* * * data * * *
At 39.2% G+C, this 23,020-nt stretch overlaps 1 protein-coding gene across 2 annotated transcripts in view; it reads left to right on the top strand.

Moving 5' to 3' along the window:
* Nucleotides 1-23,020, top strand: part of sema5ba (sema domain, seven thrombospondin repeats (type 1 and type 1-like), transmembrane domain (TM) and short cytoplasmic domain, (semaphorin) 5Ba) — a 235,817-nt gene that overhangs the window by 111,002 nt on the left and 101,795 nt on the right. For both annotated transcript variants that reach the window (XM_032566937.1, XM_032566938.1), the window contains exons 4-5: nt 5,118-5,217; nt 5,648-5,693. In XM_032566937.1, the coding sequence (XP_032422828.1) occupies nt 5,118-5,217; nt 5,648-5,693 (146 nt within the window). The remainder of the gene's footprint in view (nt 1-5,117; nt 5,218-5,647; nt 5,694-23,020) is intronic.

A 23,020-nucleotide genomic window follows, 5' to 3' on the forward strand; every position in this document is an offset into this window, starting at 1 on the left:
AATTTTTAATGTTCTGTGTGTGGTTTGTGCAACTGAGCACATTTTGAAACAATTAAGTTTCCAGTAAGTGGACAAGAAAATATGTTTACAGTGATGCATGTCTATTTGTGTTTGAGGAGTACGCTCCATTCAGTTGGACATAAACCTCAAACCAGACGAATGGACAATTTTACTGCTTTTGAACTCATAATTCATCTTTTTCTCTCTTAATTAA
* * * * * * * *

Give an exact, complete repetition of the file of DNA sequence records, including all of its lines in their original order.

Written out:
At 39.2% G+C, this 23,020-nt stretch overlaps 1 protein-coding gene across 2 annotated transcripts in view; it reads left to right on the top strand.

Moving 5' to 3' along the window:
* Nucleotides 1-23,020, top strand: part of sema5ba (sema domain, seven thrombospondin repeats (type 1 and type 1-like), transmembrane domain (TM) and short cytoplasmic domain, (semaphorin) 5Ba) — a 235,817-nt gene that overhangs the window by 111,002 nt on the left and 101,795 nt on the right. For both annotated transcript variants that reach the window (XM_032566937.1, XM_032566938.1), the window contains exons 4-5: nt 5,118-5,217; nt 5,648-5,693. In XM_032566937.1, the coding sequence (XP_032422828.1) occupies nt 5,118-5,217; nt 5,648-5,693 (146 nt within the window). The remainder of the gene's footprint in view (nt 1-5,117; nt 5,218-5,647; nt 5,694-23,020) is intronic.

A 23,020-nucleotide genomic window follows, 5' to 3' on the forward strand; every position in this document is an offset into this window, starting at 1 on the left:
AATTTTTAATGTTCTGTGTGTGGTTTGTGCAACTGAGCACATTTTGAAACAATTAAGTTTCCAGTAAGTGGACAAGAAAATATGTTTACAGTGATGCATGTCTATTTGTGTTTGAGGAGTACGCTCCATTCAGTTGGACATAAACCTCAAACCAGACGAATGGACAATTTTACTGCTTTTGAACTCATAATTCATCTTTTTCTCTCTTAATTAA